Pain caused by injury or illness is another reason for your dog growing and is also an indication of their confusion and fear. You may find your normally placid and friendly dog starts growling at the vet when he is being examined and is a warning to the stranger that he is scared. However, if your dog is looking under the weather and is growling more, especially when you try to go near or touch him, it is always wise to get him checked out by a veterinarian as soon as you can as your dog is trying to tell you something is wrong.
Growling can also be a sign of frustration in your dog, especially when he feels his needs are not being met. A build-up of frustrated tension can lead to growling, such as when he is getting tired of waiting for his dinner or he sees another dog outside and really wants to go out to play. The problem with frustrated growling is that it can often be misinterpreted as more aggressive vocalization and can cause another dog to react. The secret to this type of growling is to avoid situations where your pet’s frustration spills out; alternatively, obedience training can help to diffuse the situation.
Fear is another cause of your dog being a growler and, in some dogs, especially if neglected or abused, growling can become a problematic, dog snarling response. A fearful growl can be a dog’s natural reaction to a stranger approaching, if they are suddenly surprised or feel wary of a new situation. A fear growl is a clear message to back off and is a way for the dog to try and put some distance between them and the perceived danger or threat. However, a fearful dog is not wanting to fight, but is trying to appear menacing so they can be left alone. Again, a fearful growl is quite distinct and typically starts as a low rumble, with the dog’s body language reinforcing the message of ‘leave me alone’. Left unresolved, a fearful growl can escalate into something more aggressive and confrontational and so it is essential that the stressor is removed.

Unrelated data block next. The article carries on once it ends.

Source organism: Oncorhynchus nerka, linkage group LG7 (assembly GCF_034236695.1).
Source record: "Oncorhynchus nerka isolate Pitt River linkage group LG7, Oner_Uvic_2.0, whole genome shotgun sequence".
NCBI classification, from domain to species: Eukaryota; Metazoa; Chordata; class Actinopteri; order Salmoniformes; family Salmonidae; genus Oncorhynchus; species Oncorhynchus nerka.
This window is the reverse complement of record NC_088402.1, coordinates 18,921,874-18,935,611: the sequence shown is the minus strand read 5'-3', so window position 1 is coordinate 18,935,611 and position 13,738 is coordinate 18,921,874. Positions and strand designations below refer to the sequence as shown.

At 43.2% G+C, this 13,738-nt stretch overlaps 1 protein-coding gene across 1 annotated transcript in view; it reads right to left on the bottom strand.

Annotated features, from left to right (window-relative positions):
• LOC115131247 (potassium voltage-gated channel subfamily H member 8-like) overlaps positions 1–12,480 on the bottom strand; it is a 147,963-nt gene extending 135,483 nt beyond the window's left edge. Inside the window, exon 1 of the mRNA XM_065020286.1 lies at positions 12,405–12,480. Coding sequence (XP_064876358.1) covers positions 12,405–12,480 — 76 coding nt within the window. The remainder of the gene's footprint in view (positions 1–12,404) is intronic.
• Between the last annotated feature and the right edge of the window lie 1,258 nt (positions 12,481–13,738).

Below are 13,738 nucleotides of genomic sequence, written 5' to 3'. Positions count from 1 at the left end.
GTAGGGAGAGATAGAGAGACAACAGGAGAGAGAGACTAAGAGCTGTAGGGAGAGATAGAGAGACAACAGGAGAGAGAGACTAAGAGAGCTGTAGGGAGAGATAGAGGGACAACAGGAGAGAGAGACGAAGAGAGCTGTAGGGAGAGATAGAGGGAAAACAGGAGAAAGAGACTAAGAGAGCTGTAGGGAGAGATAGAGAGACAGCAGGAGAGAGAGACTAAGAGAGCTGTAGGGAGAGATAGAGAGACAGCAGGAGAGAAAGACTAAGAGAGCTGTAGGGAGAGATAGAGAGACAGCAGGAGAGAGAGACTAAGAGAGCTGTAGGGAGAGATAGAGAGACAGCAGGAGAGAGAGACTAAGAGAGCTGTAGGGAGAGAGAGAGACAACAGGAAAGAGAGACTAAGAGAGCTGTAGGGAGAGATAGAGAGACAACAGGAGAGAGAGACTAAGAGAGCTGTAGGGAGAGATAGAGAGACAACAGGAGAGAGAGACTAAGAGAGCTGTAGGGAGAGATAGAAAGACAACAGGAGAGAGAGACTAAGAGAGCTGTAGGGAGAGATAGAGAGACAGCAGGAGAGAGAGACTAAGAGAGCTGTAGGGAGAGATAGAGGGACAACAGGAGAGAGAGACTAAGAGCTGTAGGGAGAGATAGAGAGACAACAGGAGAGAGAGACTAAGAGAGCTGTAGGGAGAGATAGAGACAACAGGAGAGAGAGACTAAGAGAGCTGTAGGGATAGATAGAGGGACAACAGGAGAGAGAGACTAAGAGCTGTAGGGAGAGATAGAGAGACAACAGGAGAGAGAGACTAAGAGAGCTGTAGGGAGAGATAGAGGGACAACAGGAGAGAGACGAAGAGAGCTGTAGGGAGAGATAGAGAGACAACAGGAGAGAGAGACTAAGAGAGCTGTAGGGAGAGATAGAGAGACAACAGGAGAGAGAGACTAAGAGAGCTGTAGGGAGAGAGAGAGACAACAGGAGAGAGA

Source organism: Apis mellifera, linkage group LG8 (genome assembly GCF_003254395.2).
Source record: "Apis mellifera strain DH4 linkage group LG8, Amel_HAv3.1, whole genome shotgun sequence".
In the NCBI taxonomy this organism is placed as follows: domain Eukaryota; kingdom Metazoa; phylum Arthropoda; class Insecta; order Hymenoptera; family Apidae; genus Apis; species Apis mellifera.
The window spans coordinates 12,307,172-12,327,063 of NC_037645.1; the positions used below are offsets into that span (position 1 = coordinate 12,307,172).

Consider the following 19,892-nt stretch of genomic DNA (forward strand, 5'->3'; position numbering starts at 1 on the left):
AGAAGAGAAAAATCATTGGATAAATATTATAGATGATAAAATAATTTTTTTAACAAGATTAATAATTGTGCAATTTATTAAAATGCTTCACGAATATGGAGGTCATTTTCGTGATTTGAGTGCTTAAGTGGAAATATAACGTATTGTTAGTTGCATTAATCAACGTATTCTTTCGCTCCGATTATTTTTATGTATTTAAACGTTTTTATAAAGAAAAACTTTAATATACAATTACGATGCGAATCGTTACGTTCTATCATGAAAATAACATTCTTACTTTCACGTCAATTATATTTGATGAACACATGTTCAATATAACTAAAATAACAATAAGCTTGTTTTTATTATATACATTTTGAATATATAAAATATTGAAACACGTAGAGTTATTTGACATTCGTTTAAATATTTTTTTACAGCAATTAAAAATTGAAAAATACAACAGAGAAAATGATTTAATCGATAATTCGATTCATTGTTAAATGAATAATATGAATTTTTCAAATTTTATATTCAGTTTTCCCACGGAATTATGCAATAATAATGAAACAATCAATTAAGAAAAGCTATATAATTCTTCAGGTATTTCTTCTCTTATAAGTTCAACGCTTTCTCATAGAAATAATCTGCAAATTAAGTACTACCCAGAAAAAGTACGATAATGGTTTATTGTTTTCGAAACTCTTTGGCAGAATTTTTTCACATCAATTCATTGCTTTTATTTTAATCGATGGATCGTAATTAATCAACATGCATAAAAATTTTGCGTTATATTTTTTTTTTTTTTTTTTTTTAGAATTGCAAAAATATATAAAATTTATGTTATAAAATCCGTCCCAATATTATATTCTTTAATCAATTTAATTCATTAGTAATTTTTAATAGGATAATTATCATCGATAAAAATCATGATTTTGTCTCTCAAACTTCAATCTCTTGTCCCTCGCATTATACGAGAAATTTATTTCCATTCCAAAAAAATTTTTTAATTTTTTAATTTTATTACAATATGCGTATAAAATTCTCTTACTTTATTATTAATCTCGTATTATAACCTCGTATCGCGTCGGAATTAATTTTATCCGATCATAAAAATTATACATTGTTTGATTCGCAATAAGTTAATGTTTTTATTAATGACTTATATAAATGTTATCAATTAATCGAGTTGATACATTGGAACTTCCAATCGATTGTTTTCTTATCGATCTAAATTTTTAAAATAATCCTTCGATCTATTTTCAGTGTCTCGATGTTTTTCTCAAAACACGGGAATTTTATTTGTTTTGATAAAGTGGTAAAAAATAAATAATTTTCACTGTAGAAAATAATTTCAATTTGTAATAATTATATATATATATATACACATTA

Some dogs are possessive, and this behavior can trigger associated growling if they feel threatened or fear their possession is going to be taken away. Food, toys, people, territory – possessive dogs will use growling to protect what they think is rightfully theirs and to scare others (dogs or people) away. In the most basic sense, a possessive growl is a pure warning and isn’t intended to be aggressive, they just want to let you, or others know that you are encroaching on their possession or personal space.
Aggressive growling is the one to really look out for as it is an expression of power on behalf of the dog and can result in physical action. There is usually no doubt about an aggressive growl; it is loud and low and can rumble on, accompanied by agitated changes in the dog’s demeanor. You will most likely also see bared teeth, as well as aggressive snarling. It is the complete opposite to fearful growling, which wants you or the perceived threat to go away. Aggressive growling is a precursor to closing that distance and potential attack, and as such can be very dangerous. Taking your own personal safety into account, aim to take your pet away from the trigger source of their aggressive growling. Professional help is advised if your dog has succumbed to this type of growling.